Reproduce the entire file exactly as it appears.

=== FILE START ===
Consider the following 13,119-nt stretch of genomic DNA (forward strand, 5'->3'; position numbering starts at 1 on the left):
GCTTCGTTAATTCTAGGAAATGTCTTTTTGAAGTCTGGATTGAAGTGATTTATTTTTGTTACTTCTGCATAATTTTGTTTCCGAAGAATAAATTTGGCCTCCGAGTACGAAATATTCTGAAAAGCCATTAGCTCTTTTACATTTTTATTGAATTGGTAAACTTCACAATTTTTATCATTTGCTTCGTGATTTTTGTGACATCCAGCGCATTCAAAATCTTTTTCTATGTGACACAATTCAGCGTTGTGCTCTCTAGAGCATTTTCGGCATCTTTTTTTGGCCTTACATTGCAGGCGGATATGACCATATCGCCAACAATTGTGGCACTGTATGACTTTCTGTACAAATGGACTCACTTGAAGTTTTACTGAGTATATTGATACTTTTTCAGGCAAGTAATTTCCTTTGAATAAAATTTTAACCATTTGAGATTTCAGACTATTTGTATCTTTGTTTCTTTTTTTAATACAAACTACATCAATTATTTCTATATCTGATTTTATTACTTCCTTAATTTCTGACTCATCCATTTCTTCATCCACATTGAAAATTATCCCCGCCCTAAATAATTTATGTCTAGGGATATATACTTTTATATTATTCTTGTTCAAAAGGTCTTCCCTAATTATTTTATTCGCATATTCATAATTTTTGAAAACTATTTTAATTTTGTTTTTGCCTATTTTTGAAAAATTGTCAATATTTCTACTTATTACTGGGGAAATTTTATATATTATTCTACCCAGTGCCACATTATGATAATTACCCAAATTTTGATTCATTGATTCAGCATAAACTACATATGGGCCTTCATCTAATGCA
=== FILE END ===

Consider the following 13,119-nt stretch of genomic DNA (forward strand, 5'->3'; position numbering starts at 1 on the left):
GCTTCGTTAATTCTAGGAAATGTCTTTTTGAAGTCTGGATTGAAGTGATTTATTTTTGTTACTTCTGCATAATTTTGTTTCCGAAGAATAAATTTGGCCTCCGAGTACGAAATATTCTGAAAAGCCATTAGCTCTTTTACATTTTTATTGAATTGGTAAACTTCACAATTTTTATCATTTGCTTCGTGATTTTTGTGACATCCAGCGCATTCAAAATCTTTTTCTATGTGACACAATTCAGCGTTGTGCTCTCTAGAGCATTTTCGGCATCTTTTTTTGGCCTTACATTGCAGGCGGATATGACCATATCGCCAACAATTGTGGCACTGTATGACTTTCTGTACAAATGGACTCACTTGAAGTTTTACTGAGTATATTGATACTTTTTCAGGCAAGTAATTTCCTTTGAATAAAATTTTAACCATTTGAGATTTCAGACTATTTGTATCTTTGTTTCTTTTTTTAATACAAACTACATCAATTATTTCTATATCTGATTTTATTACTTCCTTAATTTCTGACTCATCCATTTCTTCATCCACATTGAAAATTATCCCCGCCCTAAATAATTTATGTCTAGGGATATATACTTTTATATTATTCTTGTTCAAAAGGTCTTCCCTAATTATTTTATTCGCATATTCATAATTTTTGAAAACTATTTTAATTTTGTTTTTGCCTATTTTTGAAAAATTGTCAATATTTCTACTTATTACTGGGGAAATTTTATATATTATTCTACCCAGTGCCACATTATGATAATTACCCAAATTTTGATTCATTGATTCAGCATAAACTACATATGGGCCTTCATCTAATGCA